In April of 2007, I published an article about Francis Schaeffer in Christianity Today magazine. For our younger readers, Francis Schaeffer had a unique ministry to young intellectuals graduating from college in the late 1960s and early ‘70s. Many of them were from evangelical homes with bigger questions than their churches or Christian colleges could handle. Schaeffer was the first Christian leader I encountered who was passionate about a biblical faith, but connected as well to the prevailing secular culture, and intelligent enough to speak into it.
From their chalet in L’Abri Switzerland, Schaeffer and his wife, Edith, held court as students from all over the world came to study and seek a meaningful faith. I wrote this article because I felt that in all the things that have been written about Francis Schaeffer I’ve noticed that not many people talk about his compassion for the lost, and that was his greatest impact upon me. Every few years I bring this article up again because of its timelessness and its emphasis on what continues to be missing in much of Christian mission in the world. So it’s time, again …
He was a small man — barely five feet in his knickers, knee socks, and ballooning white shirts. For two weeks, first as a freshman, and then again as a senior, I sat in my assigned seat at Wheaton College chapel and heard him cry. He was the evangelical conscience at the end of the 20th century, weeping over a world that most of his peers dismissed as not worth saving, except to rescue a few souls in the doomed planet’s waning hours.
Francis Schaeffer was hard to listen to. His voice grated. It was a high-pitched scream, and when mixed with his eastern Pennsylvania accent, resulted in something like Elmer Fudd on speed. As freshmen, unfamiliar with the thought and works of modern man, we thought it was funny. As seniors, it wasn’t funny any more. After we had studied Kant, Hegel, Sartre, and Camus, the voice was now more like an existential shriek. If Edvard Munch’s The Scream had a voice, it would sound like Francis Schaeffer. Schaeffer, who died in 1984, understood the existential cry of a humanity trapped in a prison of its own making.
Schaeffer was the closest thing to a “man of sorrows” I have seen. He could not allow himself to be happy when most of the world was desperately lost and he knew why. He was the first Christian I found who could embrace faith and the despair of a lost humanity all at the same time. Though he had been found, he still knew what it was to be lost.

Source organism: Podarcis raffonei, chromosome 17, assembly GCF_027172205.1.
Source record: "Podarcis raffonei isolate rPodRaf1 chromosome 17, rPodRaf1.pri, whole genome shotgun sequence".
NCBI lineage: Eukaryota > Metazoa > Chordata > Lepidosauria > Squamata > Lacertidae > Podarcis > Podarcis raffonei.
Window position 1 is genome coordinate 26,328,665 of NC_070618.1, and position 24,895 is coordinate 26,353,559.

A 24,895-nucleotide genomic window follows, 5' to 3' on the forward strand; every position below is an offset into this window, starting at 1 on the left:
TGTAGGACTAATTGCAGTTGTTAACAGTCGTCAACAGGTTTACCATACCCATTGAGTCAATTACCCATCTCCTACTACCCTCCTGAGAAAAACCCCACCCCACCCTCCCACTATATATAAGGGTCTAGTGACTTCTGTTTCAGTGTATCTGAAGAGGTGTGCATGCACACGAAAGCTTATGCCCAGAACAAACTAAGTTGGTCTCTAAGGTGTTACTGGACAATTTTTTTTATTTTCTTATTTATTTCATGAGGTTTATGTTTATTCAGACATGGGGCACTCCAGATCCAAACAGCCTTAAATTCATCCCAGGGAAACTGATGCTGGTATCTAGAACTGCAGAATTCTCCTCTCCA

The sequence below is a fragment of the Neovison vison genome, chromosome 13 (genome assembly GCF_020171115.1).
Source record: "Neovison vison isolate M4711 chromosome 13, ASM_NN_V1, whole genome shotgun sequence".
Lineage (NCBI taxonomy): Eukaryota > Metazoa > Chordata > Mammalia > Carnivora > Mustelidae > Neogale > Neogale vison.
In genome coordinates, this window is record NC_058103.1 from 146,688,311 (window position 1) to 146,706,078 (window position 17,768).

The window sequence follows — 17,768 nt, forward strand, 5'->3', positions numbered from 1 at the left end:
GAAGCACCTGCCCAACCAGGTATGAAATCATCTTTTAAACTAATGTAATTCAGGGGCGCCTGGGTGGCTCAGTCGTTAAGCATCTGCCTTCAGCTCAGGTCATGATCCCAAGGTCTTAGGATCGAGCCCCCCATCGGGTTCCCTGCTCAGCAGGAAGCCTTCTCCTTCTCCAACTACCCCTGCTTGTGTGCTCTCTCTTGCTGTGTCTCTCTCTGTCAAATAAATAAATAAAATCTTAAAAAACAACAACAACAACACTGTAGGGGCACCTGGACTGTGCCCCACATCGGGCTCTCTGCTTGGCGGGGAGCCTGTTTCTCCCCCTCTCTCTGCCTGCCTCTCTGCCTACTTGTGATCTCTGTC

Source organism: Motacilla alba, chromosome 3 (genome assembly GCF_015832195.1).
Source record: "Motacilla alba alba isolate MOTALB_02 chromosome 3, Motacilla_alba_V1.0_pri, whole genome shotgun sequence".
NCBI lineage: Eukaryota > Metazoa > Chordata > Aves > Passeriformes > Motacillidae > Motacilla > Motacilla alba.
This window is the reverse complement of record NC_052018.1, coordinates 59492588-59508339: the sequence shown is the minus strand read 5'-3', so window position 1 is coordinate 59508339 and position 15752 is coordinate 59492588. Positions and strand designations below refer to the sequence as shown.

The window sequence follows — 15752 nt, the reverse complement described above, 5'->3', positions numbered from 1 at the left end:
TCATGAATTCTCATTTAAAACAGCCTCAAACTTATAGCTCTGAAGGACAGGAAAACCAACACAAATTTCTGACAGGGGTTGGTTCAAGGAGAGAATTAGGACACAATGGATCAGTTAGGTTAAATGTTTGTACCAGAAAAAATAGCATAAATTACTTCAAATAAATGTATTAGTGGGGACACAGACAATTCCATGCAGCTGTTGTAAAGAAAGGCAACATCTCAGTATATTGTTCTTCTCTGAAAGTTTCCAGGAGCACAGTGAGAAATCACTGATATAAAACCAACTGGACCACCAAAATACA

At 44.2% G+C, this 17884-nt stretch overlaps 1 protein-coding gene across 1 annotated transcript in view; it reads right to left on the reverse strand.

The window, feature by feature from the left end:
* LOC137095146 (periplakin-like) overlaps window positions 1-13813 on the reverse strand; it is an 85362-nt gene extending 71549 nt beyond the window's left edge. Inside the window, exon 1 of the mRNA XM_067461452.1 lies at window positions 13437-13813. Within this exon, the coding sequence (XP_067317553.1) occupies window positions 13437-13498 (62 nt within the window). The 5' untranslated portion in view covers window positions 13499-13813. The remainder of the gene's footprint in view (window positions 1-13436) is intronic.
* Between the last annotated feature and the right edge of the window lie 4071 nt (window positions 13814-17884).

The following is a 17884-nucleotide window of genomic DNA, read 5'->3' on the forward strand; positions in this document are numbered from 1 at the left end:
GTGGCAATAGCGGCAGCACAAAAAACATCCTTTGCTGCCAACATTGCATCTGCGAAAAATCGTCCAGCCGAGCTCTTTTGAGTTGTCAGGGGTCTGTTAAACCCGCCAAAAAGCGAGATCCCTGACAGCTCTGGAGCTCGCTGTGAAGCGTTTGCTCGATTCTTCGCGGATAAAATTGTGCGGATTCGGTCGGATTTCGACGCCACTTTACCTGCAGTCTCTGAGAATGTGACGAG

Schaeffer was the first Christian leader who taught me to weep over the world instead of judging it. Schaeffer modeled a caring and thoughtful engagement in the history of philosophy and its influence through movies, novels, plays, music, and art. Here was Schaeffer, teaching at Wheaton College about the existential dilemma expressed in Michelangelo Antonioni’s 1966 film, Blowup, when movies were still forbidden to students. He didn’t bat an eye. He ignored our legalism and went on teaching because he had been personally gripped by the desperation of such cultural statements.
Schaeffer taught his followers not to sneer at or dismiss the dissonance in modern art. He showed how these artists were merely expressing the outcome of the presuppositions of the modern era that did away with God and put all conclusions on a strictly human, rational level. Instead of shaking our heads at a depressing, dark, abstract work of art, the true Christian reaction should be to weep for the lost person who created it. Schaeffer was a rare Christian leader who advocated understanding and empathizing with non-Christians instead of taking issue with them.
The normal human reaction is to hate what we don’t understand. This is the stuff of prejudice and the cause of hate crimes and escalating culture wars. It is much more Christ-like to identify with those we don’t understand — to discover why people do what they do, because we care about them, even if they are our ideological enemies.
Anyway, Jesus asked us to love our enemies. Part of loving is learning to understand. Too few Christians today seek to understand why their enemies think in ways they find abhorrent. Too many of us are too busy bashing feminists, secular humanists, gay activists, and political liberals to consider why they believe what they do. It’s difficult to sympathize with people you see as threats to your children and your neighborhood. It’s hard to weep over those whom you have declared as your enemies.
Perhaps a good beginning would be to more fully grasp the depravity of our own souls, and the depth to which God’s grace had to go to reach us. I don’t think you can cry over the world if you’ve never cried over yourself.
To be sure, Francis Schaeffer’s influence has declined in recent years, as postmodernism has supplanted the modernity he dissected for so long. Schaeffer is not without critics, even among Christians. But perhaps, in the end, his greatest influence on the church will not be his words as much as his tears. The same things that made Francis Schaeffer cry in his day need to make us cry in ours.